TLR is taking on a special project outside of its usual planning and development coverage because I believe the topic is of unusual importance to all Charles County residents who care about responsible governance, and as such requires extra scrutiny.
On December 13 last year, the first open session of the new Board of Charles County Commissioners devolved almost immediately into an ugly confrontation in which District 1 Commissioner Gilbert Bowling III (D) and District 3 Commissioner Amanda M. Stewart (D) accused Commissioners’ President Reuben B. Collins II (D) of engineering a last-minute closed session during which the other three commissioners intended to vote to fire County Administrator Mark Belton — which is certainly the prerogative of the county commissioners, except, as Bowling revealed, one of those three commissioners had been barred from engaging in any personnel actions involving the county administrator. Indeed, the commissioner in question was prohibited from even speaking to the county administrator.
Bowling and Stewart went on to reveal some of the actions leading up to this remarkable situation, all of which had taken place outside of public scrutiny beginning in 2019: a formal complaint filed by Belton accusing the unnamed commissioner of “multiple vitriolic oral and written assaults” of a racial nature (Belton is white); a counterclaim filed by the commissioner against Belton; and an investigation conducted by outside counsel that not only vindicated Belton, but also concluded that the commissioner’s actions had “exposed the county to a serious risk of liability.”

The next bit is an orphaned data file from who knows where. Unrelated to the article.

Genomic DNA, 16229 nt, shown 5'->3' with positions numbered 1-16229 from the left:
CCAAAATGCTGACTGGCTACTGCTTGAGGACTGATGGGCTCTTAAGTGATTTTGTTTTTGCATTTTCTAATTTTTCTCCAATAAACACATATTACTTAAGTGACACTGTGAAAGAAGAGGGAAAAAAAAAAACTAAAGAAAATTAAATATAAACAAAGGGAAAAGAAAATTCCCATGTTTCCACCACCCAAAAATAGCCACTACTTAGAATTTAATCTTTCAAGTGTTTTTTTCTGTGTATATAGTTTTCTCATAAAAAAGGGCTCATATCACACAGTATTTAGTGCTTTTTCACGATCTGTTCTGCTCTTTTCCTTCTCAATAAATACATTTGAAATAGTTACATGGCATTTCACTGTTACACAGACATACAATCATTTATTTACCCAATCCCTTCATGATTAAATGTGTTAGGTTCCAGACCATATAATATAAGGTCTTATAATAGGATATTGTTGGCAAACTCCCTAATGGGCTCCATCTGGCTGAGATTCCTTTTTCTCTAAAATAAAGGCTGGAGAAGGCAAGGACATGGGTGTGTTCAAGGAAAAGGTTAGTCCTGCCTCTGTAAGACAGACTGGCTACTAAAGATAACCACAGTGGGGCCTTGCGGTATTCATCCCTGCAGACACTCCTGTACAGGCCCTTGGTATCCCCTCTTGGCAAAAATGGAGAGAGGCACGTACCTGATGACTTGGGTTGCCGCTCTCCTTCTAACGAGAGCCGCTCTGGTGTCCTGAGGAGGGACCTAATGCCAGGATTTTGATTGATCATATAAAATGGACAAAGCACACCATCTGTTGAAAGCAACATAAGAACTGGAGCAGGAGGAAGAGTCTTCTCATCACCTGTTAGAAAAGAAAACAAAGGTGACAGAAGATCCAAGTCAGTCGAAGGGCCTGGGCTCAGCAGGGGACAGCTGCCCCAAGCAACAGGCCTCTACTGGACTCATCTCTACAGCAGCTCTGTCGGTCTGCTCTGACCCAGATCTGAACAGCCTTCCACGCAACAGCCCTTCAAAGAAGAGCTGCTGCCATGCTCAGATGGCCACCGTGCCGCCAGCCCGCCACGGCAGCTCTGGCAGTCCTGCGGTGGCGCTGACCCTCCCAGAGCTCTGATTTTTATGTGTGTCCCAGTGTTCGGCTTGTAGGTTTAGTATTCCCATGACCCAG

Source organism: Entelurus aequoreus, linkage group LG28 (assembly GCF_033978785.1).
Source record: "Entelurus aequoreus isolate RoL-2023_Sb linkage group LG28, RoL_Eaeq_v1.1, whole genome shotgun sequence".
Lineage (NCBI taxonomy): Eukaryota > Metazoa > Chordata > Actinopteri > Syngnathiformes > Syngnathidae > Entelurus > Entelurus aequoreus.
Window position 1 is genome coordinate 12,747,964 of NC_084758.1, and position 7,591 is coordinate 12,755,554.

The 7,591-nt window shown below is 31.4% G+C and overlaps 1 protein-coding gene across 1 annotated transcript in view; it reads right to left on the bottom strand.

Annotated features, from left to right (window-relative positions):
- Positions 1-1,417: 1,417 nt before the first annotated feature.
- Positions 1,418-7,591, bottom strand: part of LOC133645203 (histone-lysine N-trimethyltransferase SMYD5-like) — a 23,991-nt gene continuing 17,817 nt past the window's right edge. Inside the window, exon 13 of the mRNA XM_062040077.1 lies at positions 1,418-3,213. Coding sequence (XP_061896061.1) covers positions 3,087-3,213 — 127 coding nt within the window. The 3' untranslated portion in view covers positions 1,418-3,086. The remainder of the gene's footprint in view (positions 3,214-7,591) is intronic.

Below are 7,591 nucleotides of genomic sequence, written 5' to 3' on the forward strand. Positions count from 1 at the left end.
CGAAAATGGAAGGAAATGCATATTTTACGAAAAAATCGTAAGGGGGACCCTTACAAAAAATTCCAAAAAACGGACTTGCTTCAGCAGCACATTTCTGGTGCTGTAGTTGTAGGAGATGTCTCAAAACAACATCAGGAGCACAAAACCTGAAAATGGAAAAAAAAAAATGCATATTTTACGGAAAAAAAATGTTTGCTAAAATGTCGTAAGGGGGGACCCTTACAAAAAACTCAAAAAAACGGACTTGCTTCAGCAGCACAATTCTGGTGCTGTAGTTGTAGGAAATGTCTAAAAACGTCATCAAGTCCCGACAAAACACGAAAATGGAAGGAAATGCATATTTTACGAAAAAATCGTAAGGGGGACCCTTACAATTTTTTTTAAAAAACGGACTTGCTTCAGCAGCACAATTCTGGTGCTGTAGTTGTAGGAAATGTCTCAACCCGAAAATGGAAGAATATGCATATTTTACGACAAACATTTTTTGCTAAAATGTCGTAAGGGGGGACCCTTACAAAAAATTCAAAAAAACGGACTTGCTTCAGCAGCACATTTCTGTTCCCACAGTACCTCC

You can watch the full proceedings of the meeting here. I also encourage you to read the Maryland Independent’s coverage of the open session and the events leading up to it here, here, and here (subscription required).
During the closed session that followed, all parties agreed that Bowling and Stewart would be allowed to file a motion in Charles County Circuit Court for a declaratory judgment to determine the commissioners’ authority to vote on employment actions related to County Administrator Belton. The case, filed on December 30, is Amanda Stewart, et al. vs. The Charles County Board of County Commissioners, et al. (case # C-08-CV-23-000002), which, for brevity’s sake, I’ll refer to as Stewart et al. v Commissioners.
As the case proceeds, TLR is going to take a deep dive into the court filings: scrutinizing the arguments and counter-arguments, providing analysis and context, and exploring some of the possible outcomes and impacts this case could have on policy and politics in Charles County once the dust settles. With luck, I might even be able to interview some of the litigants, or more likely their counsel. I have many questions, and I’m sure as the case proceeds I’ll have many more.
This deep dive is intended to complement the good work being done by the Maryland Independent and other local journalists who are covering the story as it unfolds. Given the luxury of unlimited space and no deadline pressure, I’m hoping that TLR can provide some value-added analysis that will help readers gain a deeper understanding of this complex, fast-moving, and important story.
I know this is outside the normal realm of coverage for TLR, so if you’re not interested in following this series, I certainly understand; feel free to unsubscribe until the series is done. But I hope you will consider sticking with me because I think you’ll find it to be a worthwhile trip.